Having met the Celia a couple of times in the Business & IP Centre I am aware of the both the passion she has for turning inventions into business, as well as the tremendous challenges she has faced on her journey.
So I was fascinated to see how she would express these in her new book. As with all entrepreneurial ideas this book came about because it wasn’t there when Celia needed it. In other words there was a gap in the market which meant both an opportunity to help other people in the same situation.
I’ve met quite a few inventors since joining The British Library and I now recognise Celia’s description of the inventor’s mindset after having had a light-bulb moment.
‘One of those burning ideas that bores deep into your head, gives you a rush of excitement and keeps you awake at night. You simply can’t stop thinking about it and the more your do, the better it gets. You know you’re on to a ‘winner’ but, the question is:
What on earth are you supposed to do with this idea next.
It’s with this question in mind that I have written this book. It’s the book I wanted to read when I first had my idea. I searched for it, but it didn’t exist – now I hope to put the knowledge and experience I have gained to use by helping you. The advice and guidance offered herein is cheap at the price. It has cost me at least £94,000 in expensive mistakes to acquire. The intention is to save the you the same peril but, you must be warned in advance; this book is not for the feint hearted.’
Celia is more of a creative designer than traditional inventor so I was fascinated to see that one of her earliest influences was a visit to the Alessi factory in Milan. As a fan of their products for nearly thirty years I can relate to this inspiration.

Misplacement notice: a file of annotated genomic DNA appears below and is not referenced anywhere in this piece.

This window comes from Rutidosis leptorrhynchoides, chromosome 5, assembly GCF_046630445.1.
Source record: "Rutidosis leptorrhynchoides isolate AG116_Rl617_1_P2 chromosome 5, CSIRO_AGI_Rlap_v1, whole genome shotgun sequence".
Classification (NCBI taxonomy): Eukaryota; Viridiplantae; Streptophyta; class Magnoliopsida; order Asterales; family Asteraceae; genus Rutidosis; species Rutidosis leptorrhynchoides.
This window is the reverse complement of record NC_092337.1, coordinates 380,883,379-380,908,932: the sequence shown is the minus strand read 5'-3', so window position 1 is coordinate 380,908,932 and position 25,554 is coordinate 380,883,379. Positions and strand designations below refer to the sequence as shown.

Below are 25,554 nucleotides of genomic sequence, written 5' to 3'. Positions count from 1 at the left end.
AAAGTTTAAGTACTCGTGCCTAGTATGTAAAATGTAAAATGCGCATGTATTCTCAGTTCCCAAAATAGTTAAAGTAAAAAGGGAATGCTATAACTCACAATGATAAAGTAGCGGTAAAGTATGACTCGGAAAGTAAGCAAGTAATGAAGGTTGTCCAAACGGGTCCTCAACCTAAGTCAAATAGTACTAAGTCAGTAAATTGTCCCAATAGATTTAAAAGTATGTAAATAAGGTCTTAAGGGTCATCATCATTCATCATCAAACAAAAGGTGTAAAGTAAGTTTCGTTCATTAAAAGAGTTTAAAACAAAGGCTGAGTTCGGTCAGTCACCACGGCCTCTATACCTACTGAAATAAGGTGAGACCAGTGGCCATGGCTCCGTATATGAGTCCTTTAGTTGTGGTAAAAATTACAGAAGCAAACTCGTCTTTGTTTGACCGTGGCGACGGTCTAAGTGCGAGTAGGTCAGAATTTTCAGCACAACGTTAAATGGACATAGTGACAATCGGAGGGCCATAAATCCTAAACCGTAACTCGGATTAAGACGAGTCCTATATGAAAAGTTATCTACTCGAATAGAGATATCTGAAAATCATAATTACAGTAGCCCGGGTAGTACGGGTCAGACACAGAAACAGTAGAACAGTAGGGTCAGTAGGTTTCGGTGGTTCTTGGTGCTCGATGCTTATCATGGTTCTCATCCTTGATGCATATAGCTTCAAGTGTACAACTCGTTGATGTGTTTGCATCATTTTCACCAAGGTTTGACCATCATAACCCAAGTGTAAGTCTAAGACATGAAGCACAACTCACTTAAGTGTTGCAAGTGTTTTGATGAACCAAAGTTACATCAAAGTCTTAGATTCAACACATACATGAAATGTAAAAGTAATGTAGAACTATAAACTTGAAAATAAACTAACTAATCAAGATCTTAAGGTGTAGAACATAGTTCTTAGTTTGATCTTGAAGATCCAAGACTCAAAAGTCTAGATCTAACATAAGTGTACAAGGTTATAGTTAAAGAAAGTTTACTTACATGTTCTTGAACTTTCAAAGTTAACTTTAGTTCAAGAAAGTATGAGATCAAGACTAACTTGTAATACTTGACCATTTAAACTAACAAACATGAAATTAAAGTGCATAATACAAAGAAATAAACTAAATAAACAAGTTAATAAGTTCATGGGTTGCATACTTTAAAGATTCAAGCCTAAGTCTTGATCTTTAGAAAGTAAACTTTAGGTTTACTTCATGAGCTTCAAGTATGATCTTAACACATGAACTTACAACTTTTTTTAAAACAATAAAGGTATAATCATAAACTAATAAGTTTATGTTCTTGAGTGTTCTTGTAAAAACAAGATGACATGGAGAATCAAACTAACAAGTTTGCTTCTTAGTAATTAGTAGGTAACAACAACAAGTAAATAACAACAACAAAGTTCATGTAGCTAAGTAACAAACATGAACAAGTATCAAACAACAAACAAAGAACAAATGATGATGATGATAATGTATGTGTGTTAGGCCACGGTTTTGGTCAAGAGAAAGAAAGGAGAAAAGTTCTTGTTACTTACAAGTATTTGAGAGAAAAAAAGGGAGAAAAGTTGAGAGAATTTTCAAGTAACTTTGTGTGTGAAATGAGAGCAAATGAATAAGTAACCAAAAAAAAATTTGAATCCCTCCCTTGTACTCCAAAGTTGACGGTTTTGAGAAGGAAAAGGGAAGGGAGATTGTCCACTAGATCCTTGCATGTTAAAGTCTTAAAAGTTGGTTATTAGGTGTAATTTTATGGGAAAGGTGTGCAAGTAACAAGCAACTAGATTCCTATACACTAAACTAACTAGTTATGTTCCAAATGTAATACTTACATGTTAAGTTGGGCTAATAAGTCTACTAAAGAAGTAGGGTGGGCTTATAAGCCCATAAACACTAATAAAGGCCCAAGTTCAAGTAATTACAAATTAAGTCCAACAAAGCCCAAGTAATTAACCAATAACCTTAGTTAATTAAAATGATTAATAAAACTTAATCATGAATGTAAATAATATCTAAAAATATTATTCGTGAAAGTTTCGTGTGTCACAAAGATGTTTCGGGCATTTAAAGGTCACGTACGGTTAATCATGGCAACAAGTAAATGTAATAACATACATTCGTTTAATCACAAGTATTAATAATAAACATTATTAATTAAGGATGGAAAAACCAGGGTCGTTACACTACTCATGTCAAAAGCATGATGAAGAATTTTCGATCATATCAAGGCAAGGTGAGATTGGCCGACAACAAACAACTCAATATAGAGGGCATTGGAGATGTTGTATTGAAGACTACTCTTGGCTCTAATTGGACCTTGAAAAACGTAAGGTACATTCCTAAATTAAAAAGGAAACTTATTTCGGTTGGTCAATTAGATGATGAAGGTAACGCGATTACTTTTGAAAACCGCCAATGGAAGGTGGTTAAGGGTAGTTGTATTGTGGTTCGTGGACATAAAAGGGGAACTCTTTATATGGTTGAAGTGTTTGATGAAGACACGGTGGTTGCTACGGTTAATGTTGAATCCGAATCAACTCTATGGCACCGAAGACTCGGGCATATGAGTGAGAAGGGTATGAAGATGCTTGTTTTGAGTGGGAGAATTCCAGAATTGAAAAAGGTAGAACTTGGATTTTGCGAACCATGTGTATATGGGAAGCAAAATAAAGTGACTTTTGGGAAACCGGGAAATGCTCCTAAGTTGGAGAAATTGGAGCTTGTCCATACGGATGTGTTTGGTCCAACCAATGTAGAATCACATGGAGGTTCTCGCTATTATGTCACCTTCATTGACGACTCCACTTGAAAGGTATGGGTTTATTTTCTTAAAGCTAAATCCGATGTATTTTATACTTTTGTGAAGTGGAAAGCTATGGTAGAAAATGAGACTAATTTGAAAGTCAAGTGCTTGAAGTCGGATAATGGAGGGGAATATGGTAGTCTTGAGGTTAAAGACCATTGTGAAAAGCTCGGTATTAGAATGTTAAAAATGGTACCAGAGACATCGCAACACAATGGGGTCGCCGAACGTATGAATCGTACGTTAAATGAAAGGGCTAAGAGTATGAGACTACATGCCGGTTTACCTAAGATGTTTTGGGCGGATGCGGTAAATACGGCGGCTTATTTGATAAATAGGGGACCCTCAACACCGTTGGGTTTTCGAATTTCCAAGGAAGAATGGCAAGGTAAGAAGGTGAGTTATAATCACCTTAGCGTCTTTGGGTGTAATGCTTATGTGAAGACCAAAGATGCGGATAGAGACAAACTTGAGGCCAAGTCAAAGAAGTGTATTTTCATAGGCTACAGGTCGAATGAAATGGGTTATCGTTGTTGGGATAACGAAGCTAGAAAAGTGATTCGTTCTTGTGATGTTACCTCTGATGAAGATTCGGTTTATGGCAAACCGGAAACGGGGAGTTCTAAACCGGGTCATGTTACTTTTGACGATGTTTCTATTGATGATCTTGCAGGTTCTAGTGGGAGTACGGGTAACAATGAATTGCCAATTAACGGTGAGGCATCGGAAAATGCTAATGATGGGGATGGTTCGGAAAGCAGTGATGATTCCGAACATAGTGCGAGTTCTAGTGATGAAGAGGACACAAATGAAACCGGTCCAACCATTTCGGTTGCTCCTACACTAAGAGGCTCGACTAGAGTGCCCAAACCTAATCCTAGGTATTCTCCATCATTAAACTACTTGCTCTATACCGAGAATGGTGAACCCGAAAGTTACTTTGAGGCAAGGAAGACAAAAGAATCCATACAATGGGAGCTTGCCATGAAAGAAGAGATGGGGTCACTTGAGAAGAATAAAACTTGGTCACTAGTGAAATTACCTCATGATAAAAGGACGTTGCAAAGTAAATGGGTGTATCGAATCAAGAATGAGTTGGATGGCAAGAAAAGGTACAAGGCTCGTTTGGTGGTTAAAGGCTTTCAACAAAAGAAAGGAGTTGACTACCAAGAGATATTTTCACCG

Almost everyone I meet has had a light-bulb moment at some point in their life (many have claimed to have been the first to come up with the idea of wheels on suitcases). However, the key is what they do next. According to Celia, out of 33,000 ideas, only 3,000 ever get written down, out of those only 300 are developed further, 3 of those are filed for official ownership (e.g. a Patent application), and only 1 idea goes on to become a reality in the market place.
For Celia the idea is secondary in the route to market, the primary factor is the inventor.
‘You are totally and utterly responsible for the success of your idea. Turning and idea into reality has everything to do with you. You and the belief and action you are prepared to take in order to turn your idea into a phenomenal success.’
As Celia correctly points out, the very first thing you should do with your brilliant idea is to value it. Far too many inventors devote time and money developing and protecting their idea, only to find out it will never be commercially viable.
1. You need to work out who (and calculate how many) will benefit from your idea.
‘Avoid sweeping statements such as ‘everybody in the entire world is going to benefit’
Concentrate on who is going to benefit the most, and so who are likely to be your first customers.’
2. Find out how accessible you target market is. How are you going to get to meet them to talk about your idea and get their reaction?
3. Work out who you are going to be competing against. Many inventors say they are creating a new market with their idea, but even where this is true existing businesses with either feel threatened or, see a new opportunity and will respond.
4. Clearly identify your competitive edge. Why is you idea so much better than anything else on the market?
5. How sure are you of being the original creator of your idea? Similar ideas often occur simultaneously, so keep watching out for your idea in patent searches and trade magazines.